waste
Environmental News for a Healthier Planet and Life

waste

By Natalie Marchant

  • Wood accounts for 10% of yearly waste material in the US.
  • The Baltimore Wood Project salvages wood from buildings to repurpose and resell locally to create a circular economy.
  • The initiative also has social benefits, by creating job opportunities in a post-industrial city that has an 8.5% unemployment rate.

An initiative in the US city of Baltimore wants to salvage and reuse as much wood as possible, while also creating jobs.

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Climate activist Edgar McGregor spent more than a year picking up litter every day at Eaton Canyon in Los Angeles. USMARINE0311 / Flickr / CC by 2.0

"I AM DONE!!! I DID IT!!!"

These were the words that climate activist Edgar McGregor tweeted after 589 consecutive days of picking up trash at a popular Los Angeles hiking spot.

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waterlust.com / @tulasendlesssummer_sierra .

Each product featured here has been independently selected by the writer. If you make a purchase using the links included, we may earn commission.

The bright patterns and recognizable designs of Waterlust's activewear aren't just for show. In fact, they're meant to promote the conversation around sustainability and give back to the ocean science and conservation community.

Each design is paired with a research lab, nonprofit, or education organization that has high intellectual merit and the potential to move the needle in its respective field. For each product sold, Waterlust donates 10% of profits to these conservation partners.

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Recent research suggests that some nuclear waste storage facilities along the U.S. coast could experience flooding from rising seas. Art Wager / Getty Images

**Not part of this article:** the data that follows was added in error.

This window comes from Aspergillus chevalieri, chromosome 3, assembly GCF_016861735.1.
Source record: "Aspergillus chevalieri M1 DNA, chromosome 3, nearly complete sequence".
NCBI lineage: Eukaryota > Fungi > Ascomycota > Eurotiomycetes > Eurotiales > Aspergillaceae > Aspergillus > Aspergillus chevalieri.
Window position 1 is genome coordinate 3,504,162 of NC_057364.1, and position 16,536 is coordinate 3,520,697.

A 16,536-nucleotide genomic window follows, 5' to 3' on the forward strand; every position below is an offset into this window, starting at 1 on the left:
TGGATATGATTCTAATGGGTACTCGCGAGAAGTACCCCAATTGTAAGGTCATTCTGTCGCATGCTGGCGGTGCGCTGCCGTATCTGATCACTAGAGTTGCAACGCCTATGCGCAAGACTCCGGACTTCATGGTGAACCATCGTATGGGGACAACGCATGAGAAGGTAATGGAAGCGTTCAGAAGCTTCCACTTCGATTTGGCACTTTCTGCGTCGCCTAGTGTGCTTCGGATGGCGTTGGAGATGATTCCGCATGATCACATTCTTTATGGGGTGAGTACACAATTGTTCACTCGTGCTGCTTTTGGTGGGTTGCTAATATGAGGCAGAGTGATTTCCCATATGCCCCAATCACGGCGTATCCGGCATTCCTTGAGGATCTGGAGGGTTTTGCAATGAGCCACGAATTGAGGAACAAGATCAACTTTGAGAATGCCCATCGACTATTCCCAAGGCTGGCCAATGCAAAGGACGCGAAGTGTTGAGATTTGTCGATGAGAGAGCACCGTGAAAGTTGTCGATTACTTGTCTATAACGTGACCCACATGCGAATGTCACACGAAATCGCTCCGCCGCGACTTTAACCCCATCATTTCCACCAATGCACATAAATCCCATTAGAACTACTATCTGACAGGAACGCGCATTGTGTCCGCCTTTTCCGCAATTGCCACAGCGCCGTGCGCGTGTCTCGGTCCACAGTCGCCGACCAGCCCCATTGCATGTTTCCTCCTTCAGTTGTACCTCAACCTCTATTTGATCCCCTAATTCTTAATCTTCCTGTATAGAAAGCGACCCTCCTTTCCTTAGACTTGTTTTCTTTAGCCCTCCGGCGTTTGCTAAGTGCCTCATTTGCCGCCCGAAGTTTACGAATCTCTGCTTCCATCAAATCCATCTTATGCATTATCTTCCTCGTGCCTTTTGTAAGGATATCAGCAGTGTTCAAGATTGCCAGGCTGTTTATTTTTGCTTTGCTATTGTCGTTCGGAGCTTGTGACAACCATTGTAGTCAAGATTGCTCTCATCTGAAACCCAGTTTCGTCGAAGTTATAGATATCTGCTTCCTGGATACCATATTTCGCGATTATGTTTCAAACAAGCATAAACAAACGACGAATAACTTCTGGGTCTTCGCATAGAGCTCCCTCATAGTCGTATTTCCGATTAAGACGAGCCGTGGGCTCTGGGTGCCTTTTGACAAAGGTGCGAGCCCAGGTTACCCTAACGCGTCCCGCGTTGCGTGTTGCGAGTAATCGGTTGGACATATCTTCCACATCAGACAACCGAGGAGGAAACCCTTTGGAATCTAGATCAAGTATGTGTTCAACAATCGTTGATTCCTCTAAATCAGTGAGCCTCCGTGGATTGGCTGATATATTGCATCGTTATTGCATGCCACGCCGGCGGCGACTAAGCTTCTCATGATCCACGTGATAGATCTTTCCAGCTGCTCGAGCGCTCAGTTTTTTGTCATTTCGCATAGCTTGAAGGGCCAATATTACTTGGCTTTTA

Nuclear power is a source of low-carbon electricity, but producing it creates dangerous radioactive waste that needs to be stored safely and permanently.

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The U.S. exports up to 40% of its e-waste, with some going to places like Southeast Asia that have little environmental oversight. EyesWideOpen / Getty Images

By Callie Babbitt and Shahana Althaf

It's hard to imagine navigating modern life without a mobile phone in hand. Computers, tablets and smartphones have transformed how we communicate, work, learn, share news and entertain ourselves. They became even more essential when the COVID-19 pandemic moved classes, meetings and social connections online.

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Fireworks contribute to air pollution and plastic waste. herraez / Getty Images

By Elliot Douglas

First developed in China more than a thousand years ago, fireworks have since become an integral part of celebrations all over the world. From New Year's Eve festivities, to U.S. Independence Day and Diwali in India, many events have become almost synonymous with the spark and spectacle of mini explosions lighting up the night sky.

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Ikea is among the companies implementing circular economy initiatives. Visual China Group / Getty Images

By Sean Fleming

What goes around comes around, according to the old saying. And in the case of the circular economy, that's certainly true.